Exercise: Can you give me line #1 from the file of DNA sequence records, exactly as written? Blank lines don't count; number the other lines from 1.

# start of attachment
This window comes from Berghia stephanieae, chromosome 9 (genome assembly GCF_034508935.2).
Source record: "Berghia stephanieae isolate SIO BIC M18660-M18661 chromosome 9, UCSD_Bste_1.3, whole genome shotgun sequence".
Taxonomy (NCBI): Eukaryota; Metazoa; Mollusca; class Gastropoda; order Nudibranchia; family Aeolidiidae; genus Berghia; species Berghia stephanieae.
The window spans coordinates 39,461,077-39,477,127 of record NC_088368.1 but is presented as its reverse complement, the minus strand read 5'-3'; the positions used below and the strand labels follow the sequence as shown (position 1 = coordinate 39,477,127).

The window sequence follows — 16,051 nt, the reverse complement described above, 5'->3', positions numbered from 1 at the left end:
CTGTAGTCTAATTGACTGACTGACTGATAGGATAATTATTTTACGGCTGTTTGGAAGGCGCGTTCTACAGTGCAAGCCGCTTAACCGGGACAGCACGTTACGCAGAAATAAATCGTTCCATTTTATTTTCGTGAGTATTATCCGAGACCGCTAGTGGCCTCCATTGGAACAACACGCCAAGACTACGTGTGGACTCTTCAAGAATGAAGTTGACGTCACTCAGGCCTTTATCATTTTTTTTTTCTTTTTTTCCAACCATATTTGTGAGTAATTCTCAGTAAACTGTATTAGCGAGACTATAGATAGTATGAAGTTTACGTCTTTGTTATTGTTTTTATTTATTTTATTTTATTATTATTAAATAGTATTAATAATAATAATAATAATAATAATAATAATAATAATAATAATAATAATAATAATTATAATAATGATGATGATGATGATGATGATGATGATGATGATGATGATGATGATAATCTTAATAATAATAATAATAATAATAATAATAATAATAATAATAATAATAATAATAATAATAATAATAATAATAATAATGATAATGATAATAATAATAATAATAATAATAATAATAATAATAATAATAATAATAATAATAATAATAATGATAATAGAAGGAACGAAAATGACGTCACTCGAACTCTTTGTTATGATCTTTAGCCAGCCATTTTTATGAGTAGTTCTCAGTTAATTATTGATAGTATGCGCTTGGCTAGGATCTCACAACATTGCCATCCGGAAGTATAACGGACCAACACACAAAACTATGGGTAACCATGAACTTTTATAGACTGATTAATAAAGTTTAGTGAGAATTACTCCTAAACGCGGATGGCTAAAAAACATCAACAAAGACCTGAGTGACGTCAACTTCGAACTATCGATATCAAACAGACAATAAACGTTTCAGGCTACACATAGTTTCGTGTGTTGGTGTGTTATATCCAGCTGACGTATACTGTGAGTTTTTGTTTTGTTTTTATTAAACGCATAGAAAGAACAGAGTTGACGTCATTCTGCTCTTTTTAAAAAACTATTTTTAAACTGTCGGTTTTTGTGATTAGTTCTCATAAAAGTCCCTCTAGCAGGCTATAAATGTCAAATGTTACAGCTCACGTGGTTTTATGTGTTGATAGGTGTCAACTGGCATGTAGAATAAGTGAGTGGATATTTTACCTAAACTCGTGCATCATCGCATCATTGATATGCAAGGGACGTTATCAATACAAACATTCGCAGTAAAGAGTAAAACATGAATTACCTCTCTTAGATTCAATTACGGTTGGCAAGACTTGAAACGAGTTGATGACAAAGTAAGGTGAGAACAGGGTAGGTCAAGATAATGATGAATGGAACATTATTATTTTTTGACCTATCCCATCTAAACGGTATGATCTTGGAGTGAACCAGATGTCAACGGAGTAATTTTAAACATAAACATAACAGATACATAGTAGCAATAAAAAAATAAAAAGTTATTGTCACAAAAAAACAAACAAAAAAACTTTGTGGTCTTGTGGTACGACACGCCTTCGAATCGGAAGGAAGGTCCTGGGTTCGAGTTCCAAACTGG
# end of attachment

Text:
This window comes from Berghia stephanieae, chromosome 9 (genome assembly GCF_034508935.2).